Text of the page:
Author Archive for James D. Fernández

La diáspora española en EEUU y la Guerra Civil Española

June 16, 2012
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La diáspora española en EEUU y la Guerra Civil Española

En inglés aquí. 1937.  Una gira campestre en Toro Park, a 15 kilómetros de la ciudad de Monterey, California.  Varios centenares de inmigrantes españoles que se han establecido en la Península de Monterey y en el Valle de Santa Clara disfrutan de un ameno “picnic”.  Pero los puños en alto nos recuerdan que en...
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The Spanish Diaspora in the US and the Spanish Civil War

June 15, 2012
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The Spanish Diaspora in the US and the Spanish Civil War

En español aquí. 1937.  A picnic in Toro Park, 9 miles from Monterey, California.  Several hundred Spaniards from the Monterey Peninsula and the Santa Clara Valley enjoy a pleasurable get-together.  But the raised clenched fists remind us that a war is going on in Spain, and that this social gathering 6,000 miles away in...
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Facing Fascism, in Beckley, West Virginia, for example

April 2, 2012
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Facing Fascism, in Beckley, West Virginia, for example

On March 27, 1938, Avelino González Mallada, former mayor of the Asturian city of Gijón, died in a car crash on a country road in Woodstock, Virginia.  The New York Times (p. 4) explained on the next day that “Señor Mallada was in this country on a sixty-day permit granted to him by the...
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Facing Fascism, in Tampa, Florida, for example

March 30, 2012
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Facing Fascism, in Tampa, Florida, for example

Tampa, Florida was a sleepy town of just a few thousand inhabitants when, in 1885, the Spanish cigarmakers Vicente Martínez Ybor and Ignacio Haya decided to relocate their “clear Havana tobacco” cigar factories to the area from Key West.  (They had relocated in 1869 from Havana to Key West to avoid both the high...
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Facing Fascism, in Barre, Vermont, for example

March 28, 2012
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Facing Fascism, in Barre, Vermont, for example

Another somewhat unlikely focus of anti-fascist activism during the Spanish Civil War was Barre, Vermont.  The town was home to a significant population of working class Spaniards most of whom had left their native region of Cantabria (Santander) during the first decades of the twentieth century to work in the granite quarries and stone...
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Facing Fascism in Vacaville, California, for example

March 28, 2012
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Facing Fascism in Vacaville, California, for example

The 2007 museum show and catalog “Facing Fascism:  New York and the Spanish Civil War” broke new ground by focusing on the way individuals and communities in New York city responded to the outbreak, conduct, and outcome of the Spanish Civil War. And while New York was a particularly active site for all kinds...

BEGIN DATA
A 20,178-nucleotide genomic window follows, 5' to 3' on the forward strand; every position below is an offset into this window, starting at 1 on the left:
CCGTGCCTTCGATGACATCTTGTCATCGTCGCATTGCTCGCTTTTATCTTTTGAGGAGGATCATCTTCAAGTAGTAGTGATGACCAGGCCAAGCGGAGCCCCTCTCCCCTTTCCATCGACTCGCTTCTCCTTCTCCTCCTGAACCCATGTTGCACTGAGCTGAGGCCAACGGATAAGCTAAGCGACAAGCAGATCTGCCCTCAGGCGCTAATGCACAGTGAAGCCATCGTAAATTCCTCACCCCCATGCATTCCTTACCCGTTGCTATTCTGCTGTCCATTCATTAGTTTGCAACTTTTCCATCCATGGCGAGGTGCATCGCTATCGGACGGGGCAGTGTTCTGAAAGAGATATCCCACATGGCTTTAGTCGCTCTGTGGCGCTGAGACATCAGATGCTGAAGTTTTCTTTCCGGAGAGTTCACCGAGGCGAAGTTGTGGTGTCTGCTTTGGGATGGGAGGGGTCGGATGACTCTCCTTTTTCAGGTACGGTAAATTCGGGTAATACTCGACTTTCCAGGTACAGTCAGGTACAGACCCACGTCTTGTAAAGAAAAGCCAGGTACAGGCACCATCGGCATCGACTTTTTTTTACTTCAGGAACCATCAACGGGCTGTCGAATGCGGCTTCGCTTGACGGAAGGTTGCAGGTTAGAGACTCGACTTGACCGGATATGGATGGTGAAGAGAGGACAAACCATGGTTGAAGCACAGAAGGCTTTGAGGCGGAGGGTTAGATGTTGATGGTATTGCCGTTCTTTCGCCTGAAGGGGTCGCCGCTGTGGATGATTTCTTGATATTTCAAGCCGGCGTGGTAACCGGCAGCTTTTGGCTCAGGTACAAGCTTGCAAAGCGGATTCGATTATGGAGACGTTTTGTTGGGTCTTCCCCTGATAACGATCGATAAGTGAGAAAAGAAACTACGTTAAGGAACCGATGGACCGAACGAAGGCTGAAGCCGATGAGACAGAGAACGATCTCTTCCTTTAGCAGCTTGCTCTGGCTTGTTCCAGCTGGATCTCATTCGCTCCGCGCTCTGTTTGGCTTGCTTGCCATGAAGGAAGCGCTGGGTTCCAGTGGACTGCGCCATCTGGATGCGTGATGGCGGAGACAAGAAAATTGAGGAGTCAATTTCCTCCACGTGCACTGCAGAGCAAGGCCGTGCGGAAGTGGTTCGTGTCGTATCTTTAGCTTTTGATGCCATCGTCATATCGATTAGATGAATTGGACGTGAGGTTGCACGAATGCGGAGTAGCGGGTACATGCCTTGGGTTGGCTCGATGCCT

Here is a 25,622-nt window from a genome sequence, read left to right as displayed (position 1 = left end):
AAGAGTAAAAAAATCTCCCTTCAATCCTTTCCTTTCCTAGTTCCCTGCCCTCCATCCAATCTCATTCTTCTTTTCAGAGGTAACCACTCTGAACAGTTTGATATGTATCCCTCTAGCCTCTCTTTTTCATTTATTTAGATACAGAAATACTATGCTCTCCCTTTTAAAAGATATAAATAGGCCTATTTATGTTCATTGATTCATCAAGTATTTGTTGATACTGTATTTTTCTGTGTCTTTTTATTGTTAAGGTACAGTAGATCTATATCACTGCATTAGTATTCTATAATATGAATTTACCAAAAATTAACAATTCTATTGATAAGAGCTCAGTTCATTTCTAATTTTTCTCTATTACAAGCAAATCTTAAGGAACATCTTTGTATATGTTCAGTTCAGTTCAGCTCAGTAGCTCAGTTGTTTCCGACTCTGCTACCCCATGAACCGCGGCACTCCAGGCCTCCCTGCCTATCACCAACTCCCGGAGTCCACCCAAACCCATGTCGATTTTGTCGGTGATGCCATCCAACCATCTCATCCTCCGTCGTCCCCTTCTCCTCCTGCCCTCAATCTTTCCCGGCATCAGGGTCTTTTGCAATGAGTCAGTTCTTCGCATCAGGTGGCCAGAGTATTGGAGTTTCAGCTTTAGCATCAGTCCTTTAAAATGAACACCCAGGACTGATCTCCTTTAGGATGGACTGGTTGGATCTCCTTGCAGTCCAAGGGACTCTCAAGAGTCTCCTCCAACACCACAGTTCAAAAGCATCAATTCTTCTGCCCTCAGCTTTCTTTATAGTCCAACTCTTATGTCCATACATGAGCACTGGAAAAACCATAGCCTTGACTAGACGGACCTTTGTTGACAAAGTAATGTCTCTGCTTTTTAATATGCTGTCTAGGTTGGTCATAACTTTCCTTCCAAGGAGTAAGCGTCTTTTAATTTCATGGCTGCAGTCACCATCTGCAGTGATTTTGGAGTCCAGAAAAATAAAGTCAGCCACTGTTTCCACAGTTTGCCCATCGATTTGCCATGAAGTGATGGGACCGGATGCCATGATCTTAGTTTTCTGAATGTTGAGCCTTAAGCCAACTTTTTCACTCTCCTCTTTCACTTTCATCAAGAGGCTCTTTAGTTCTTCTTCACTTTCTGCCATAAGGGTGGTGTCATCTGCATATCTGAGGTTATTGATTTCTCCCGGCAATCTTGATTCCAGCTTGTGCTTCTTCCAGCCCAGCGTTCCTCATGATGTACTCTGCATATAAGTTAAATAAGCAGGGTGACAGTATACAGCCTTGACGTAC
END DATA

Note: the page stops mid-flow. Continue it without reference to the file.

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Tremlett Reviews Preston’s “Spanish Holocaust”

March 9, 2012
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Tremlett Reviews Preston’s “Spanish Holocaust”

Giles Tremlett, correspondent of The Guardian in Madrid, and author of Ghosts of Spain, reviews Paul Preston’s latest book about terrorism and its legacy in Franco’s Spain. “Franco had time to impose his own version of history, which still prevents contemporary Spain from “looking upon its recent violent past in an open and honest...
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Caught in the crossfire: Collateral damage in the Garzón case

March 3, 2012
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Caught in the crossfire: Collateral damage in the Garzón case

I have just read the writ with which the presiding judge dismisses, on the grounds of an expired statute of limitations, the so-called “New York” case against Baltasar Garzón. In this writ of dismissal, as well as in his previous writ of indictment, the judge claims that New York University has concealed or fudged...
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Margaret Palmer and Robert Raven

December 17, 2011
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Margaret Palmer and Robert Raven

In the 1930s, Margaret Palmer was an American expat living in Spain, and working as a local agent for the Carnegie Institute, Museum of Art.  She also was in charge of the Spanish section of the Carnegie’s annual International Exhibition of Contemporary Painting from 1923-38. In the “Archives of American Art Journal” (26:2-3, 1986)*,...
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Lorca’s Bow Tie

December 12, 2011
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Lorca’s Bow Tie

The parallelisms between the boom-and-bust of the 1920s/30s and our current economic and political meltdown are ubiquitous and uncanny (eg, here and here).  These unsettling coincidences form the knot of “Wearing Lorca’s Bowtie,” a wonderful production that will run at the Duke Theater on 42nd  Street until December 17, 2011. The great Spanish poet and...
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